Blaming Kejriwal for poor governance, Delhi Congress chief Ajay Maken said: “Never ever have so many strikes by the civic workers taken place in the city in the past two decades.” 

Nursery admissionsThe court orders undoing the Education Department‘s attempts to remove the management quota in nursery admissions was an embarrassment for the Kejriwal government.  BJP leader and Leader of Opposition in Assembly Vijender Gupta said it was the court’s intervention which reduced the chaos and panic that the Kejriwal government’s decision caused. 

He said the government shifted blame for unfulfilled targets on building new schools on the funds it had to release to municipal corporations for paying wages to their agitating employees. 

Regularisation of contract teachers and other contractual employees also remained a thorny issue. 

The inability of the Transport Department and Environment Department to face National Green Tribunal’s queries on phasing out old diesel vehicles also raised questions on the government’s commitment to clean environment. 

There were delays in completing the interceptor drains meant to trap and treat the sewage of drains that fall into the polluted Yamuna. A special purpose vehicle for Yamuna cleaning remained only on paper. 

The Lokpal Bill passed by Assembly was not what was promised by the AAP before elections, Maken has alleged.

As the AAP government’s anti-corruption helpline started losing its sheen and the number of public complaints dwindled, the Kejrwal government blamed Jung for taking control of the Anti-Corruption Bureau by posting Mukesh Meena as its head.

Kejriwal alleged Meena had made the probe wing defunct in a deliberate attempt to tarnish the AAP government’s image. 

Jung vs KejriwalThe scare of VAT collection shortfall impacting government spending seemed real till the last quarter of the fiscal. While extending financial help of Rs 693 crore to the municipal corporations to end the strike this month, Kejriwal himself admitted that his government was staring at Rs 3,000 crore shortfall in VAT collection in 2015-16. 

Kejriwal’s first year in office would be remembered for the AAP government’s frequent run-ins with Jung, a representative of the BJP-led central government. 

Whether it was the issue of crime against women or the so-called inability of Delhi Police to check such incidents, or transfer of bureaucrats, the AAP government found most of its decision to shift officials or order probes being declared null and void by the LG due to legal infirmities.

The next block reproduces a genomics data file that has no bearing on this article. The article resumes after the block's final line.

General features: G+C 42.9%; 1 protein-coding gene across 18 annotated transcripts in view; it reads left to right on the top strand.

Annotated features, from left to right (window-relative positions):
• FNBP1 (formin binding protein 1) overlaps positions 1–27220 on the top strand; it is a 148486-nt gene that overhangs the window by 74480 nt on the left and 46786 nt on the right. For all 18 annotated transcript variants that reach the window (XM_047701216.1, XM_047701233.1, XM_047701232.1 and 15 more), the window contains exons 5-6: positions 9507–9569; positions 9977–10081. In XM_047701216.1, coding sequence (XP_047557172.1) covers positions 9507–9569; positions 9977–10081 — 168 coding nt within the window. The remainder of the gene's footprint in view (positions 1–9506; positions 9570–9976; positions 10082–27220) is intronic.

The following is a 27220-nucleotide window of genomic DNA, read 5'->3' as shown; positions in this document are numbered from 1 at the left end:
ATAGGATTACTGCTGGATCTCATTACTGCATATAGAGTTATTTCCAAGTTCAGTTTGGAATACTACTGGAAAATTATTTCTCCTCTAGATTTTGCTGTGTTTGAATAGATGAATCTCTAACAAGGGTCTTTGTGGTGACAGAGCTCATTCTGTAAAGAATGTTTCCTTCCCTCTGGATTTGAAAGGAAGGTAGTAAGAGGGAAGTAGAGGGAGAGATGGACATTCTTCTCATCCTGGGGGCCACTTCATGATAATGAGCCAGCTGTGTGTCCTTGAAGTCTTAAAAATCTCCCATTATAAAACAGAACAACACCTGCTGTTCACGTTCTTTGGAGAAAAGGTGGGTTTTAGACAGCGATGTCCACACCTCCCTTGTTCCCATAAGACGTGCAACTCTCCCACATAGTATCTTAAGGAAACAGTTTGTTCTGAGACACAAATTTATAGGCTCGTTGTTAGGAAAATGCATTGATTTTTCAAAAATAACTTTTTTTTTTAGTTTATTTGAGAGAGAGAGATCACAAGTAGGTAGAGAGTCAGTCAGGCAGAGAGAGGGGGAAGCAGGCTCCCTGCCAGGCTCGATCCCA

Kejriwal’s attempts to constitute Commissions of Inquiry — to probe multi-crore CNG fitness scam, corruption in Delhi cricket body or to probe police laxity in acting upon complaints of women — were declared bad in law by the Union Home Ministry. In retaliation, the AAP government refused to reverse its decisions and continued to provide all the facilities to the CoIs. 

For the first time since 1993 when an elected Delhi government came into being, the LG — the constitutional head of the Union Territory — was forced to appoint a separate team of lawyers than that of the city government. 
Kejriwal spared no opportunity to slam Police Commissioner B S Bassi over shocking incidents of crimes against women. Every time there was a public outcry over an incident, the Chief Minister renewed his demand to control the Delhi Police. 

The Chief Minister also told Modi to spare more time on checking crime in the city or hand over the force to the AAP government. 

But Bassi kept repeating that Delhiites were fortunate that the force was under the central government as reporting to the city government would have been chaotic.
 He was in a tight spot when the ruling AAP tried to link him to some alleged wrongdoings by his brother in purchase of a flat in a Rohini-based cooperative housing society. 

According to BJP leader Vijender Gupta the AAP government’s plan to install water ATMs in unauthorised colonies and sell water to poor people living in unauthorised colonies at Rs 5 per 20 litres was aimed at causing a benefit of Rs 500 crore to a private firm selected against the financial rules. 

Gupta also alleged irregularities and demanded CBI probes into AAP government’s contracts for purchasing onions for subsidised sale and sugar purchase for sale through ration shops.